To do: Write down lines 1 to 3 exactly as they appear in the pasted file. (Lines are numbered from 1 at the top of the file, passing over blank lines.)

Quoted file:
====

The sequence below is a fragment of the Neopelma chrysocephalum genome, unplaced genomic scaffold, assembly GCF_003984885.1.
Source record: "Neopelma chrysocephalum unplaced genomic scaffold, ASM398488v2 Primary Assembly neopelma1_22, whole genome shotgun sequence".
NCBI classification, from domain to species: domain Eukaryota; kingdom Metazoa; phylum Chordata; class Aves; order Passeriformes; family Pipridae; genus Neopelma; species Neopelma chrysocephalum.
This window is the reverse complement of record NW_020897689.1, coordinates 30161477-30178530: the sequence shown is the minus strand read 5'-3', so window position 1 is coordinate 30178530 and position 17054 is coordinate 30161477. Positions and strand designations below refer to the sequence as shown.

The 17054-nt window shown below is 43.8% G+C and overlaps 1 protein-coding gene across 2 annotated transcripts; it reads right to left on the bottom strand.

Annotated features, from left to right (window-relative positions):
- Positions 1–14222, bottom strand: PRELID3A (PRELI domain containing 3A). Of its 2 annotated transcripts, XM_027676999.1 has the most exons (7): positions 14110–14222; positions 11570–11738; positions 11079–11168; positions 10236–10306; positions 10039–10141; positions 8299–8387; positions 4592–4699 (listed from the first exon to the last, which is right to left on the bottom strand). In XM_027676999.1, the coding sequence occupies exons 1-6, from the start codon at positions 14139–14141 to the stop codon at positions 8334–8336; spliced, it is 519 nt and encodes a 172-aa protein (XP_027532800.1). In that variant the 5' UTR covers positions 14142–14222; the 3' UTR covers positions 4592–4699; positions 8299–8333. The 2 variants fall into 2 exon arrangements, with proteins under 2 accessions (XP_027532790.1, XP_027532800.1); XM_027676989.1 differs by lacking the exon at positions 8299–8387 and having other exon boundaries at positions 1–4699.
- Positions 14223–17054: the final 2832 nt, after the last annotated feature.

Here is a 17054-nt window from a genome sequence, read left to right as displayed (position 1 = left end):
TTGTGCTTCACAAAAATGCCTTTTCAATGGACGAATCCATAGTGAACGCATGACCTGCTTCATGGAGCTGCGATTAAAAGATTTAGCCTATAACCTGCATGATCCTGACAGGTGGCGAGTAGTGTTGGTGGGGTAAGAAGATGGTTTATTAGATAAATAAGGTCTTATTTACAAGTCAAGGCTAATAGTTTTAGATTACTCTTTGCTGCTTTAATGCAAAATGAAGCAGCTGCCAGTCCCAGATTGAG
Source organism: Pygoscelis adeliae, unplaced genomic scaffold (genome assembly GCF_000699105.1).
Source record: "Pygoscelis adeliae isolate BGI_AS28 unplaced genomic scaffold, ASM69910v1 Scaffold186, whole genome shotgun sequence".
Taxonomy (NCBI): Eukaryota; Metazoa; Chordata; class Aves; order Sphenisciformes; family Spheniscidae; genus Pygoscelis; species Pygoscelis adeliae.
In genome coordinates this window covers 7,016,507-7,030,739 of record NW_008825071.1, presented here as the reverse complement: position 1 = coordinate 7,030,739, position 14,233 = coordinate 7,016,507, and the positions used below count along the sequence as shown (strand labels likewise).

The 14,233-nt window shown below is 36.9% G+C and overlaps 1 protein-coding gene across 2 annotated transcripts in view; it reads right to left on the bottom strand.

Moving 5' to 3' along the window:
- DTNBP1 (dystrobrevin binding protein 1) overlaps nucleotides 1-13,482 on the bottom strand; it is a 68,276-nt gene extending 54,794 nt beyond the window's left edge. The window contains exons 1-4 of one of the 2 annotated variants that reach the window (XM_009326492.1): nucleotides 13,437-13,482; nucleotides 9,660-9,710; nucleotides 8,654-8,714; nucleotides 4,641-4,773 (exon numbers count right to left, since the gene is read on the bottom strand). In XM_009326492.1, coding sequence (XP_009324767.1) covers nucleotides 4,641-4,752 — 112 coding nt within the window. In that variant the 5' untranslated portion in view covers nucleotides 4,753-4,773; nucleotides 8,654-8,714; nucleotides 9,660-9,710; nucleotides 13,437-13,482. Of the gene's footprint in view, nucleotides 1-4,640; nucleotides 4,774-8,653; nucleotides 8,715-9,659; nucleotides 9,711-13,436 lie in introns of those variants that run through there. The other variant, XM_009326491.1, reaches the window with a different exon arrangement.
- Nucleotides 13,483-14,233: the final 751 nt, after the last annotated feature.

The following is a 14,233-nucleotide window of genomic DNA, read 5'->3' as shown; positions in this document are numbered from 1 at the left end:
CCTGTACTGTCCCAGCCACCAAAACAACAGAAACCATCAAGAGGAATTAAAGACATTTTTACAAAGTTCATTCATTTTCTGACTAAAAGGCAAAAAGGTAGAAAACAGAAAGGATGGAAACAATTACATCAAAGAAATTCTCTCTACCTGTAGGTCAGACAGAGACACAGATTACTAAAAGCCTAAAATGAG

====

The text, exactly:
The sequence below is a fragment of the Neopelma chrysocephalum genome, unplaced genomic scaffold, assembly GCF_003984885.1.
Source record: "Neopelma chrysocephalum unplaced genomic scaffold, ASM398488v2 Primary Assembly neopelma1_22, whole genome shotgun sequence".
NCBI classification, from domain to species: domain Eukaryota; kingdom Metazoa; phylum Chordata; class Aves; order Passeriformes; family Pipridae; genus Neopelma; species Neopelma chrysocephalum.